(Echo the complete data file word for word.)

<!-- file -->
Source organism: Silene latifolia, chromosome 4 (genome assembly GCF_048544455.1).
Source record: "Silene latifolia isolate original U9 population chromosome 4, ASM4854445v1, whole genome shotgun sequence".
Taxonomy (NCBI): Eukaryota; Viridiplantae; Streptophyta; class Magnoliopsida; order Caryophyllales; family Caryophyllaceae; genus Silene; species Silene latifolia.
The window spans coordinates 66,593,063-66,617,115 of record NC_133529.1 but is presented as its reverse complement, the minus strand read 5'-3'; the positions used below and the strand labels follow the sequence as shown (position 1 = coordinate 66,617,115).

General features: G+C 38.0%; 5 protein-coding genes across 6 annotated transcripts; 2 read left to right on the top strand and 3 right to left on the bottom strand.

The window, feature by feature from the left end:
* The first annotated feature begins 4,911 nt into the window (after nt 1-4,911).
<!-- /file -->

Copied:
Source organism: Silene latifolia, chromosome 4 (genome assembly GCF_048544455.1).
Source record: "Silene latifolia isolate original U9 population chromosome 4, ASM4854445v1, whole genome shotgun sequence".
Taxonomy (NCBI): Eukaryota; Viridiplantae; Streptophyta; class Magnoliopsida; order Caryophyllales; family Caryophyllaceae; genus Silene; species Silene latifolia.
The window spans coordinates 66,593,063-66,617,115 of record NC_133529.1 but is presented as its reverse complement, the minus strand read 5'-3'; the positions used below and the strand labels follow the sequence as shown (position 1 = coordinate 66,617,115).

General features: G+C 38.0%; 5 protein-coding genes across 6 annotated transcripts; 2 read left to right on the top strand and 3 right to left on the bottom strand.

The window, feature by feature from the left end:
* The first annotated feature begins 4,911 nt into the window (after nt 1-4,911).